I actually enjoy some of the peace and quiet when I hang out the clothes. The only problem is that I can really only do it on the weekends (due to work), so if its raining, I’m back to the dryer.

      Going to try the vinegar thing, since the only thing I don’t like in line drying is stiff towels.

  14. catskyfire says:

    My yard backs onto an alley. As dusty as my car gets, no way I’m putting my clothes out there.

  15. chemmy says:

    Atlanta: POLLEN! (unless your clothes are already yellow, then by all means….)

    • missy070203 says:

      I was in Atlanta earlier this month and I have to agree with you there – Everything was yellowish/green with pollen and those little bugs were everywhere

  16. Tank Fuzzbutt says:

    Hello everyone. I’m from the future, 2012 to be exact. Believe it or not we have machines that can dry laundry in a fraction of the time of using your traditional methods. And we even have rooms inside our homes that we can sanitarily poop in. The future will be amazing!

  17. dulcinea47 says:

    I line dry almost everything INSIDE. No pollen, no bird poop, no apartment management complaining (I dont’ think we’re allowed to have clotheslines on the patios, but guess what, several people do), no concerns about the weather. I spent about $30 for two drying racks which have now paid for themselves many, many times over compared to paying $1.50/load in the communal coin-op dryer.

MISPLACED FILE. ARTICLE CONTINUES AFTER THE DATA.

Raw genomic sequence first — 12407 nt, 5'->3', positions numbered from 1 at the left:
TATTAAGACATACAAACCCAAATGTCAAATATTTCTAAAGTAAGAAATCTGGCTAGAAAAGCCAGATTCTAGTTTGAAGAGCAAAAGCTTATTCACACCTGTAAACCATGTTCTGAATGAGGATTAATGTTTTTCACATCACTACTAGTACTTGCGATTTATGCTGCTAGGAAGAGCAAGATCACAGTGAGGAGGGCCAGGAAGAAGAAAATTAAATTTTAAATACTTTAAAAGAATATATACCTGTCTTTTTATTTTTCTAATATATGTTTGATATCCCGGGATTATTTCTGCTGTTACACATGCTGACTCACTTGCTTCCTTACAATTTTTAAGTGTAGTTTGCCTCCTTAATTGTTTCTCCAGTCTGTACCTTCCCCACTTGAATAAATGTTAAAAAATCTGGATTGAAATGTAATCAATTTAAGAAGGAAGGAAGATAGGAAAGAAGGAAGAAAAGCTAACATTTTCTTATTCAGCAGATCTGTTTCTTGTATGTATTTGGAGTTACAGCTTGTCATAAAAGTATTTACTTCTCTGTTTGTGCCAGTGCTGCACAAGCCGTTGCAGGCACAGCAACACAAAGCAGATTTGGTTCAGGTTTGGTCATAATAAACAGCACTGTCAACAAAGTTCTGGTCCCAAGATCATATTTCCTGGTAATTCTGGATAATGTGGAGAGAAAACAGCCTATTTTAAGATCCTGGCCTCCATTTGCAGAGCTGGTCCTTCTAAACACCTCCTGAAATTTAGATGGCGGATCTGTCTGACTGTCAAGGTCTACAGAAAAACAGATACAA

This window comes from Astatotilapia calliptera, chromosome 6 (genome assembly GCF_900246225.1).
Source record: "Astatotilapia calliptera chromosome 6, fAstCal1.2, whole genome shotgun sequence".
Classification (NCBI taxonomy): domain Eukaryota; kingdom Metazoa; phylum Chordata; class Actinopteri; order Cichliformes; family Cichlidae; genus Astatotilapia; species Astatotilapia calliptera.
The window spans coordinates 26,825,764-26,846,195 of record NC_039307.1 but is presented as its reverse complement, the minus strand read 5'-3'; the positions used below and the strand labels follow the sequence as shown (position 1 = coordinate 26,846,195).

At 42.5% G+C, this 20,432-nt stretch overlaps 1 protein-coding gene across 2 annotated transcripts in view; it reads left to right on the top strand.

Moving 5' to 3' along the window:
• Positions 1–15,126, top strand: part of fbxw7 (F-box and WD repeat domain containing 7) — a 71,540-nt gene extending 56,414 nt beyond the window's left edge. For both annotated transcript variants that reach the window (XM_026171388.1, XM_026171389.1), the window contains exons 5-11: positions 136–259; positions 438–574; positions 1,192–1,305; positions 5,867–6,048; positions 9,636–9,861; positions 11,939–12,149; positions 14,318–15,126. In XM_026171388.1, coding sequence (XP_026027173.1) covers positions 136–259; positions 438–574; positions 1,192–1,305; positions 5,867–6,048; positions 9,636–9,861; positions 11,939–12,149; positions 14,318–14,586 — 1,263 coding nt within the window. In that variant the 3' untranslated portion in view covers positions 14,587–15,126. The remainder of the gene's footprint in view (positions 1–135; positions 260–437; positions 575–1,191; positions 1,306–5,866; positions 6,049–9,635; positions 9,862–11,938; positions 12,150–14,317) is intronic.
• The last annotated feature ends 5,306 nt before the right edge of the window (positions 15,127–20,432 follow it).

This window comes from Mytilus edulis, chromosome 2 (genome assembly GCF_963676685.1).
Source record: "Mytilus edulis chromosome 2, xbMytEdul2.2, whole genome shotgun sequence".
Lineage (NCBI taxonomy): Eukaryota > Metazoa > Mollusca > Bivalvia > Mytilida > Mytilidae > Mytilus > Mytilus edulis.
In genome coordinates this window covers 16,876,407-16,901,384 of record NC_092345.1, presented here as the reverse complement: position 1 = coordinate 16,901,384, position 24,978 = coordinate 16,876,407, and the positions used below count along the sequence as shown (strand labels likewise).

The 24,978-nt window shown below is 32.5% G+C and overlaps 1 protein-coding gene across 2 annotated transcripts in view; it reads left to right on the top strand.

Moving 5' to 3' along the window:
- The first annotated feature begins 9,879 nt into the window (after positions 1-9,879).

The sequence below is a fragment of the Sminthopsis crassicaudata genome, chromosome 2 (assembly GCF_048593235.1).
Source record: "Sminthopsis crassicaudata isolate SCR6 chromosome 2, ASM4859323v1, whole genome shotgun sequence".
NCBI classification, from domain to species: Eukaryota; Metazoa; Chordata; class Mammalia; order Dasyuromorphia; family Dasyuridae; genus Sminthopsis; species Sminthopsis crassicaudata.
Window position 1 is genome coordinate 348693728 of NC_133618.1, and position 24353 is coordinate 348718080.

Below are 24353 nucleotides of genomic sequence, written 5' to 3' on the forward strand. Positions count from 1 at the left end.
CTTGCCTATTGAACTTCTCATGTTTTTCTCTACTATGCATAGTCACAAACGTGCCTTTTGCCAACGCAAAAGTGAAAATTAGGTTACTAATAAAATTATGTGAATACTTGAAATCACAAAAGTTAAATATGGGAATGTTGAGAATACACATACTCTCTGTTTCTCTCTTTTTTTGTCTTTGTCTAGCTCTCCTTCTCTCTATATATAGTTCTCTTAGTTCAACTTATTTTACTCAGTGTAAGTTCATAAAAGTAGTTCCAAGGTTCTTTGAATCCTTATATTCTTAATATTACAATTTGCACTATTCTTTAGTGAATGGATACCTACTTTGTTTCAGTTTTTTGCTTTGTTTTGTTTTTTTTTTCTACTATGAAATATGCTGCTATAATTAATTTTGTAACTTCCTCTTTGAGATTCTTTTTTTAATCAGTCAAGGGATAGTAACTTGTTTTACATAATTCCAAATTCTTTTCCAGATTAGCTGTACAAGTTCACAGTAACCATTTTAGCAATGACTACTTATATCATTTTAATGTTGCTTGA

The only thing I tumble dry is towels, they get way too crunchy otherwise.

    • phil says:

      I don’t always line dry towels – but the key is to line dry them until they’re just slightly damp – then finish off quickly in a dryer. No crunchies; the towel last longer, and the dryer uses little energy.

    • Mrs. w/1 child says:

      We use a outside line for most clothing, towels, and sheets. I use the folding racks inside for bras/panties/boxers since we live in a fairly densely populated area.

  18. ArizonaGeek says:

    Here in Arizona I used to line dry my clothes in fact we didn’t have a dryer for many many years. For most of the year, by the time I would get done hanging the last row the front row would be dry, even jeans. The only time I had to use a dryer was December and January and I would just take them to a laundromat. Now I have allergies so I need to keep pollen and dust off my clothes as much as possible so I have a dryer.

  19. curmudgeon says:

    I moved into this house and never got a dryer. I love the feel and smell of line dried clothes. Also since I just drape things over the line and don’t use clothes pins the clothes are half folded when I take them off the line. During the winter they dry in a couple of hours and during the summer they dry in 15 minutes. Of course I live in the desert.

  20. lovemypets00 - You'll need to forgive me, my social filter has cracked. says:

    OK, I’m just a dumb PA redneck, but I prefer windy days to dry the clothes, as long as it’s not raining of course…they dry faster! Why would you hang clothes inside or use the dryer on a windy day?